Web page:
kids in the wild


A’Lexus knows she’s not a patient person.

“I’m very blunt,” she said. “I don’t like working with people.”

People, however, are often a necessary evil. Fortunately for A’Lexus, there is City Kids Wilderness Project, a DC-based nonprofit dedicated to enriching the lives of young people though goal setting, environmental education and long-term engagement. Over the course of a multi-year program, participants learn outdoor skills, which teach them important life skills, including goal-setting, social justice, teamwork and overcoming challenges.

“They teach you how to work together,” said A’Lexus, 15, as she ate a sandwich during a lunch break from a City Kids canoe trip along the Anacostia River. “I’m learning to be nicer when I say things.”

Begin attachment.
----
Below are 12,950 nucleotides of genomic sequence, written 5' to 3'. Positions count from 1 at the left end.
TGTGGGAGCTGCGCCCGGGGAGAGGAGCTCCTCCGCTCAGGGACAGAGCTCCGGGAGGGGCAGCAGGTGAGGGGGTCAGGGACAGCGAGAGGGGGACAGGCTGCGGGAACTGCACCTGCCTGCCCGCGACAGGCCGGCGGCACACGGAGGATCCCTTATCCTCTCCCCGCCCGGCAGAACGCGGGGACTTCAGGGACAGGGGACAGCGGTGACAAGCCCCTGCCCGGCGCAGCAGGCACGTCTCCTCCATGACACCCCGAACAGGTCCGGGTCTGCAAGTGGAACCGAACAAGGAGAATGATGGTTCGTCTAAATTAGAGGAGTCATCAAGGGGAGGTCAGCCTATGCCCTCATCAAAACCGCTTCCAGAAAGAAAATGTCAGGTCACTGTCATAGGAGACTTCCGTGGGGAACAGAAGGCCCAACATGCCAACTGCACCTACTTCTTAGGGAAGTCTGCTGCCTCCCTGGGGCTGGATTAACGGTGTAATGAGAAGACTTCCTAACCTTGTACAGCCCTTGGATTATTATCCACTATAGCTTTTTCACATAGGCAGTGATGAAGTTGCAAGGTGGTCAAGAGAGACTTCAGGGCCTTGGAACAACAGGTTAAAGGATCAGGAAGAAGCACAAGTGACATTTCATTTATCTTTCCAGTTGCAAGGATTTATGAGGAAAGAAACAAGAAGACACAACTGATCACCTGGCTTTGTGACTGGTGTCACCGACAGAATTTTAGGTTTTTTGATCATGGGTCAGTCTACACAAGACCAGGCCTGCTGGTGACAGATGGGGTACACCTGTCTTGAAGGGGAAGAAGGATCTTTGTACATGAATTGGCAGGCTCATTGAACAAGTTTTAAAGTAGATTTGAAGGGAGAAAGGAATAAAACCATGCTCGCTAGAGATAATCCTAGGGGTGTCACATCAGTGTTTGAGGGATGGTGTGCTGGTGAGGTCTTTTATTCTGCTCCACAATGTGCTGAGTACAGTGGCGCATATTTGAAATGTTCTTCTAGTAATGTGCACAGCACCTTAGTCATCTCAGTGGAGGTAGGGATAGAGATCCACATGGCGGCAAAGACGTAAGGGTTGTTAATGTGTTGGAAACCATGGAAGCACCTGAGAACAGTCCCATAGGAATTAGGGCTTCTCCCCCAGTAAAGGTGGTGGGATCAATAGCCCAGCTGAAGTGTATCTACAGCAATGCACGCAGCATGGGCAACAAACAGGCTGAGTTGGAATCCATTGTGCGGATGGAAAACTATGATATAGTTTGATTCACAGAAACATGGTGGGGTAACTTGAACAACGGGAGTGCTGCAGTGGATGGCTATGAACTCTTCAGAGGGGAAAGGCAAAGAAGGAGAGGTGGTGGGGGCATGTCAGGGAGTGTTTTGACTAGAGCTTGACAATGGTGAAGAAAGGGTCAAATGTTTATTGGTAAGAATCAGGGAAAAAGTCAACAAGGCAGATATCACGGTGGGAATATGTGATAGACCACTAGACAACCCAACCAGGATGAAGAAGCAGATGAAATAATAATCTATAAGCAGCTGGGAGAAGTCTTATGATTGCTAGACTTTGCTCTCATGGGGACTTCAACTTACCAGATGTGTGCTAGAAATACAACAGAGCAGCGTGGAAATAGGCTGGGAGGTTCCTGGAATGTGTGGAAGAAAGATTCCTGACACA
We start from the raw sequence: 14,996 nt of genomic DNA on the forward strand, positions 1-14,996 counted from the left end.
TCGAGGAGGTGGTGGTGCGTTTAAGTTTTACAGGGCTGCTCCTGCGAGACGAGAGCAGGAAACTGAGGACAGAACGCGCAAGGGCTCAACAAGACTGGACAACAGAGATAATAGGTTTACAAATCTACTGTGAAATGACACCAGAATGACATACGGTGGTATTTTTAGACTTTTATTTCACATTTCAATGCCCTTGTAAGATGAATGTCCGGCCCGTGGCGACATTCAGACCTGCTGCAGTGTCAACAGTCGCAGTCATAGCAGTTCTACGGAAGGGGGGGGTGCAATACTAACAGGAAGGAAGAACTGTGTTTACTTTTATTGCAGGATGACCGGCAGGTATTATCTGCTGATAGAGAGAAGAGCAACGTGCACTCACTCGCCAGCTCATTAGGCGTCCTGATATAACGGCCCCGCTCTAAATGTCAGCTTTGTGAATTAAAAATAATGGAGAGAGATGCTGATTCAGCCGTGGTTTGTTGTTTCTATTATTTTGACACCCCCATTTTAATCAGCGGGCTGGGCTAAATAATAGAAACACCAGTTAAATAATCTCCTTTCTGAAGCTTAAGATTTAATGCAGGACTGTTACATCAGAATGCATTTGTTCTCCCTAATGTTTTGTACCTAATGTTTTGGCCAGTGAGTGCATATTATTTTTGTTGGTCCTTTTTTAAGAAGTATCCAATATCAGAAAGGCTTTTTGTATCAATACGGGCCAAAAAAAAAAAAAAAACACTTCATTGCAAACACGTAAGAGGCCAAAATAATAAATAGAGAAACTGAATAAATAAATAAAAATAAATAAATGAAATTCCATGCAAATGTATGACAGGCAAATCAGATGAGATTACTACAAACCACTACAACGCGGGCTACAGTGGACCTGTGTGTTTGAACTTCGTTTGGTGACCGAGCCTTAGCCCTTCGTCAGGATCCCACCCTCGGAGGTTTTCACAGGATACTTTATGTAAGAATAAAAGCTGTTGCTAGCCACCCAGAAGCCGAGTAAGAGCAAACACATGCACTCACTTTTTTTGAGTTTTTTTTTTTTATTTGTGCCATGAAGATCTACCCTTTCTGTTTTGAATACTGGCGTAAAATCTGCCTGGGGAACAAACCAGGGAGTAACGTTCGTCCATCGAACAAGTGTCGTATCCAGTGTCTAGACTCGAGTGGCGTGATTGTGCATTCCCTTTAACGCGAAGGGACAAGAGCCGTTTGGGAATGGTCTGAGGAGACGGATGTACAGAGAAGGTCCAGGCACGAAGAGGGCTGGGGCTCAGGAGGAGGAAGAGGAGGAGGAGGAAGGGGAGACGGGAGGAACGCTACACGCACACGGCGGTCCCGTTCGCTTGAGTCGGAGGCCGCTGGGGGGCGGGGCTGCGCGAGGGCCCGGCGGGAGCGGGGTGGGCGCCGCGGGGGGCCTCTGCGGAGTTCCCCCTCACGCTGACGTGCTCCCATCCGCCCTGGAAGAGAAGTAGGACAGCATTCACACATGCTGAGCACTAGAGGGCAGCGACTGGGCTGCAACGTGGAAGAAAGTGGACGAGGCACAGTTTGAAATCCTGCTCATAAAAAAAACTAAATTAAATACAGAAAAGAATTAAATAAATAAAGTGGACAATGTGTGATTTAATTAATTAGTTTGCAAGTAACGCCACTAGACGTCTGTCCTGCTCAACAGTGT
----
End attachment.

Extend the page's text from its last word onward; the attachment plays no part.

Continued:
Beginning at age 11, City Kids participants take part in activities that include hiking, horseback riding and white water rafting. As the program progresses, the children take on more challenging goals that, in turn, imbue them with more forward-looking skills.

Video courtesy of City Kids Wilderness Project

“We’re throwing them into all sorts of crazy adventures,” said executive director Eloise Russo. “There’s this high level of confidence that they can do it.” (Continue to Part 2) 

About the Author: Holly Leber is the editorial director for the Daily Do Good. She can also be impatient at times, so she gets where A'Lexus is coming from. Learning patience is a lifelong lesson. Keep at it. 


City Kids, Part 2